"What can you do? You can do a lot. You can support justice for all by speaking out loudly to your family, friends, community, politicians and religious leaders. You can support foundations that do good work. You can volunteer for humanitarian organizations. You can vote regressive politicians out of office. You can do many things to move the world toward greater harmony…
"I know that what I have lost, what was taken from me, will never come back. But as a physician and a Muslim of deep faith, I need to move forward to the light, motivated by the spirits of those I lost. I need to bring them justice… I will keep moving but I need you to join me in this long journey."
-from I Shall Not Hate
Dr. Izzeldin Abuelaish - now known simply as "the Gaza doctor" captured hearts and headlines around the world in the aftermath of horrific tragedy: on January 16, 2009, Israeli shells hit his home in the Gaza Strip, killing three of his daughters and a niece.
By turns inspiring and heartbreaking, hopeful and horrifying, this is Abuelaish's account of a Gazan life in all its struggle and pain. A Palestinian doctor who was born and raised in the Jabalia refugee camp in the Gaza Strip, Abuelaish is an infertility specialist who lived in Gaza but plied his specialty in Israeli hospitals. From the strip of land he calls home (a place where 1.5 million refugees are crammed into 360 square kilometres of land), the Gaza doctor has been crossing the lines that divide the region for most of his life, as a physician who treats patients on both sides of the border and as a humanitarian who sees the need for improved public health and education for women as the way forward in the Middle East.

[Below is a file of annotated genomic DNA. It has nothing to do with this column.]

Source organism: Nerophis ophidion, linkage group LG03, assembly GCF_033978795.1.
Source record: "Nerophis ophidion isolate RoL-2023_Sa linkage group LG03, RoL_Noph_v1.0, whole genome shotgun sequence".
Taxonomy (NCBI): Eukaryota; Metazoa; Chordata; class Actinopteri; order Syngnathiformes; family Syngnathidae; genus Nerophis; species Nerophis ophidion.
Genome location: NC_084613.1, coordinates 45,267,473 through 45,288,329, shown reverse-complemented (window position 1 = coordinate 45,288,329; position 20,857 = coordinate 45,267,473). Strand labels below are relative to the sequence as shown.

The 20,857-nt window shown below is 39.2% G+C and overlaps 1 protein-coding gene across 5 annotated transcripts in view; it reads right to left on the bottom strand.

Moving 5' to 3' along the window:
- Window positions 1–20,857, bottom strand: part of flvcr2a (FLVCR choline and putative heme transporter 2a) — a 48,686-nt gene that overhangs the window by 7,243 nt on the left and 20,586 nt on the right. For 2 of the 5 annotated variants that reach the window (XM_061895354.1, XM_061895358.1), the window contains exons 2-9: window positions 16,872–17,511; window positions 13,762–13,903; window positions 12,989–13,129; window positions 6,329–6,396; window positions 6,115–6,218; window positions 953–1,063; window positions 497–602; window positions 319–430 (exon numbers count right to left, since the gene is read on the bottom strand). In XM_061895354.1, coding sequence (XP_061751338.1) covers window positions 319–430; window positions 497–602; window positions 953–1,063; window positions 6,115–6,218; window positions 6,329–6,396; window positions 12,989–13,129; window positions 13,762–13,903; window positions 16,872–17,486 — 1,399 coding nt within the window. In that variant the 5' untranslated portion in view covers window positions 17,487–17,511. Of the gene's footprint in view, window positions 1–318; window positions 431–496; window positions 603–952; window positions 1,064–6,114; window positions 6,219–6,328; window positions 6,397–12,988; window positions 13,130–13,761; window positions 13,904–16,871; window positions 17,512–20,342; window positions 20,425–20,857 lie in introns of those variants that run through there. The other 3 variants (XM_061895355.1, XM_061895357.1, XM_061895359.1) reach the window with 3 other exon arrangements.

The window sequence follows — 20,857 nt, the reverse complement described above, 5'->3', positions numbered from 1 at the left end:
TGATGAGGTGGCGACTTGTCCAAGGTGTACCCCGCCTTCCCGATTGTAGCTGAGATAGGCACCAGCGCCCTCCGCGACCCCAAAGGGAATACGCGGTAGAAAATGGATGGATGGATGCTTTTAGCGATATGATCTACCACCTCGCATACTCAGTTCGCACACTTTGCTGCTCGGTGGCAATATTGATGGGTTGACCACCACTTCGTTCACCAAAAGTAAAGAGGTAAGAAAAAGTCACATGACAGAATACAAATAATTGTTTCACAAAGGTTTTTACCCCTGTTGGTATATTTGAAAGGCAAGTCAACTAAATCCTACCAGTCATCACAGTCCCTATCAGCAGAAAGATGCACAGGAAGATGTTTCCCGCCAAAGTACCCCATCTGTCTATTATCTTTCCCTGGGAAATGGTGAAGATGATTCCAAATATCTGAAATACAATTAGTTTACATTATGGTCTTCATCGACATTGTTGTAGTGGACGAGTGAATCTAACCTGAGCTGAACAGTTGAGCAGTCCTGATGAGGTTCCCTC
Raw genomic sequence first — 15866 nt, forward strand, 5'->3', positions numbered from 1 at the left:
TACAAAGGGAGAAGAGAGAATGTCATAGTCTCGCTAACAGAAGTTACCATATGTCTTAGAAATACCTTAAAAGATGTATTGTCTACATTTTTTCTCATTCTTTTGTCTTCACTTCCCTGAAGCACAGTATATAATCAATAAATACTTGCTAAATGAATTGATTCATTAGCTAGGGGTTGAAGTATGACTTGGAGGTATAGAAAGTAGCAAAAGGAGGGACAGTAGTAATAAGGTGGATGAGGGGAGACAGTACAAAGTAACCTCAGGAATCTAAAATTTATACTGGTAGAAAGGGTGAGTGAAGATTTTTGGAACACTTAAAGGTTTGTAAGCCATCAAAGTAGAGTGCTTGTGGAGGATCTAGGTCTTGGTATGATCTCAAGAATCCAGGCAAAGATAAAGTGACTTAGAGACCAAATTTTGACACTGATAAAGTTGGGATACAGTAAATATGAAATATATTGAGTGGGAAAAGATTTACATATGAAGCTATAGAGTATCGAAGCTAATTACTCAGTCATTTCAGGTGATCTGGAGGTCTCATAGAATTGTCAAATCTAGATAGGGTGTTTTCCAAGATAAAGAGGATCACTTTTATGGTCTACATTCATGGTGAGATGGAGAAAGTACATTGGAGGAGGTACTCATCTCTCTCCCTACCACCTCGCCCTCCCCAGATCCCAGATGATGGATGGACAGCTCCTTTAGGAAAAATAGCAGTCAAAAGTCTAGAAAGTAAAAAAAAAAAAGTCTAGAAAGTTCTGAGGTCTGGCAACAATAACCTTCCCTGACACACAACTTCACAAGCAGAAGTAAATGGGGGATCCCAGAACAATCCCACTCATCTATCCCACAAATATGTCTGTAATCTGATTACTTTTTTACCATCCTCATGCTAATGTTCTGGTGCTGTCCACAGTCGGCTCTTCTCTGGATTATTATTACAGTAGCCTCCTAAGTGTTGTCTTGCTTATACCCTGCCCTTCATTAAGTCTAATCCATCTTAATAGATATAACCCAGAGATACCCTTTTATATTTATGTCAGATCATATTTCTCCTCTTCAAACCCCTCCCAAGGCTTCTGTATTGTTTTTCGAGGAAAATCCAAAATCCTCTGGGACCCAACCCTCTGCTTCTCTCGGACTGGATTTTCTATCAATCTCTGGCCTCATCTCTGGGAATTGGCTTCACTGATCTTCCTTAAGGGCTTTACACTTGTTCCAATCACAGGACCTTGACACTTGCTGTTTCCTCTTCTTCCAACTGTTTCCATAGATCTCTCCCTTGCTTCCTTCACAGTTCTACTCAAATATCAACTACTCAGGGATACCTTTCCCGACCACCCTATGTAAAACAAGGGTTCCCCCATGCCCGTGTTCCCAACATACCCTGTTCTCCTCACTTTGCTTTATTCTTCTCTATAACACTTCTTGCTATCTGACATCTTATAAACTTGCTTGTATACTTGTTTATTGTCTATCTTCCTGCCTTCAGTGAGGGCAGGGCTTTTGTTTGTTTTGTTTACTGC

But it was Abuelaish's response to the loss of his children that made news and won him humanitarian awards around the world. Instead of seeking revenge or sinking into hatred, in this personal account of his life, Izzeldin Abuelaish is calling for the people of the Middle East to start talking to each other. His deepest hope is that his daughters will be the last sacrifice on the road to peace between Palestinians and Israelis.
Born in a refugee camp in 1955, Palestinian physician Abuelaish suffers a catastrophic loss when three of his daughters are killed in their home by Israeli fire in 2009. An Israeli television journalist's live broadcast of his call for help captures Israeli public and world press attention. "Most of the world has heard of the Gaza Strip," as Abuelaish says, "ut few know what it's like to live here, blockaded, impoverished, year after year, decade after decade." Abuelaish portrays everyday life in Gaza and tells the remarkable story of how he came to be "the first Palestinian doctor to be on staff at an Israeli hospital." The "tortured politics of Palestine, Israel, and the Middle East" are rendered graphic by his personal accounts of "the humiliation, the fear, the physical difficulty" of border checkpoints and bulldozed homes. Abuelaish tells of the "satisfying, even wonderful" moments, "the good chapter of a bad story," as well; an infertility specialist, he is as "thoroughly smitten" with his research as he is appalled that "Gaza hospitals are rundown and can't be repaired because of an embargo is preposterous." Abuelaish knows anger, but in this impassioned, committed attempt to show the reader life on the sliver of land that is Gaza, he demonstrates that "nger is not the same as hate."